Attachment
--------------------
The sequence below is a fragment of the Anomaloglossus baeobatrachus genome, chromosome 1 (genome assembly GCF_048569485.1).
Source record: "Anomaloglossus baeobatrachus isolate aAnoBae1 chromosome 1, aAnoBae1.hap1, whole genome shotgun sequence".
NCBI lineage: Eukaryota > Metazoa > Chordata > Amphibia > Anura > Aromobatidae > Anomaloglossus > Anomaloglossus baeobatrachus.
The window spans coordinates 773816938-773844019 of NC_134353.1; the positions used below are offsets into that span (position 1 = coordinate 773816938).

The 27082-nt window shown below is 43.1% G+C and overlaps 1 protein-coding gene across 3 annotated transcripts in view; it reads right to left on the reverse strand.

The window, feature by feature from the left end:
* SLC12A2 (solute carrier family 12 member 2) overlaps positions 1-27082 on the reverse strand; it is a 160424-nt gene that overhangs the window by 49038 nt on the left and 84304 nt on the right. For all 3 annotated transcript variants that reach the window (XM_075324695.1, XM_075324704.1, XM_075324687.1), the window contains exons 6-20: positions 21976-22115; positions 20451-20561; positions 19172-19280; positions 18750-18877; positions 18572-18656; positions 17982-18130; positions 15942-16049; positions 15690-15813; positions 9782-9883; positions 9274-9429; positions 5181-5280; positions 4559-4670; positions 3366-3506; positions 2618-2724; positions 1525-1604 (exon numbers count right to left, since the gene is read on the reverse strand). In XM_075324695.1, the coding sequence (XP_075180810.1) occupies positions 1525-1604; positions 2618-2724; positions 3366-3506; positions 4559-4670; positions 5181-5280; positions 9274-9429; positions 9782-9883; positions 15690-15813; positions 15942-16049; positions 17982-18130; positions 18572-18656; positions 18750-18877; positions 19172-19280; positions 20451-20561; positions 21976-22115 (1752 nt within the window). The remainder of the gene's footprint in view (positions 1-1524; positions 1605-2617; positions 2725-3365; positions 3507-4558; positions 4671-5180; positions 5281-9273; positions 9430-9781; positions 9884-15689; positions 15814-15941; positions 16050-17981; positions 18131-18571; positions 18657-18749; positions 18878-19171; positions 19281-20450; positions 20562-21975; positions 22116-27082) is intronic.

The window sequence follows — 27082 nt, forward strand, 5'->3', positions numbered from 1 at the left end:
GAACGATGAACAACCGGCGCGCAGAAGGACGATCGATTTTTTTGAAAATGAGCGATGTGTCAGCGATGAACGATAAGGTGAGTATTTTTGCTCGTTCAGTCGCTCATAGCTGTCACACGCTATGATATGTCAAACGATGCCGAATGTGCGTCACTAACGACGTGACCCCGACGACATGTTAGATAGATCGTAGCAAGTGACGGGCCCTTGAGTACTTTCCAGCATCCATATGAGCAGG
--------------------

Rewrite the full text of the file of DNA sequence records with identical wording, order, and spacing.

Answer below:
The sequence below is a fragment of the Anomaloglossus baeobatrachus genome, chromosome 1 (genome assembly GCF_048569485.1).
Source record: "Anomaloglossus baeobatrachus isolate aAnoBae1 chromosome 1, aAnoBae1.hap1, whole genome shotgun sequence".
NCBI lineage: Eukaryota > Metazoa > Chordata > Amphibia > Anura > Aromobatidae > Anomaloglossus > Anomaloglossus baeobatrachus.
The window spans coordinates 773816938-773844019 of NC_134353.1; the positions used below are offsets into that span (position 1 = coordinate 773816938).

The 27082-nt window shown below is 43.1% G+C and overlaps 1 protein-coding gene across 3 annotated transcripts in view; it reads right to left on the reverse strand.

The window, feature by feature from the left end:
* SLC12A2 (solute carrier family 12 member 2) overlaps positions 1-27082 on the reverse strand; it is a 160424-nt gene that overhangs the window by 49038 nt on the left and 84304 nt on the right. For all 3 annotated transcript variants that reach the window (XM_075324695.1, XM_075324704.1, XM_075324687.1), the window contains exons 6-20: positions 21976-22115; positions 20451-20561; positions 19172-19280; positions 18750-18877; positions 18572-18656; positions 17982-18130; positions 15942-16049; positions 15690-15813; positions 9782-9883; positions 9274-9429; positions 5181-5280; positions 4559-4670; positions 3366-3506; positions 2618-2724; positions 1525-1604 (exon numbers count right to left, since the gene is read on the reverse strand). In XM_075324695.1, the coding sequence (XP_075180810.1) occupies positions 1525-1604; positions 2618-2724; positions 3366-3506; positions 4559-4670; positions 5181-5280; positions 9274-9429; positions 9782-9883; positions 15690-15813; positions 15942-16049; positions 17982-18130; positions 18572-18656; positions 18750-18877; positions 19172-19280; positions 20451-20561; positions 21976-22115 (1752 nt within the window). The remainder of the gene's footprint in view (positions 1-1524; positions 1605-2617; positions 2725-3365; positions 3507-4558; positions 4671-5180; positions 5281-9273; positions 9430-9781; positions 9884-15689; positions 15814-15941; positions 16050-17981; positions 18131-18571; positions 18657-18749; positions 18878-19171; positions 19281-20450; positions 20562-21975; positions 22116-27082) is intronic.

The window sequence follows — 27082 nt, forward strand, 5'->3', positions numbered from 1 at the left end:
GAACGATGAACAACCGGCGCGCAGAAGGACGATCGATTTTTTTGAAAATGAGCGATGTGTCAGCGATGAACGATAAGGTGAGTATTTTTGCTCGTTCAGTCGCTCATAGCTGTCACACGCTATGATATGTCAAACGATGCCGAATGTGCGTCACTAACGACGTGACCCCGACGACATGTTAGATAGATCGTAGCAAGTGACGGGCCCTTGAGTACTTTCCAGCATCCATATGAGCAGG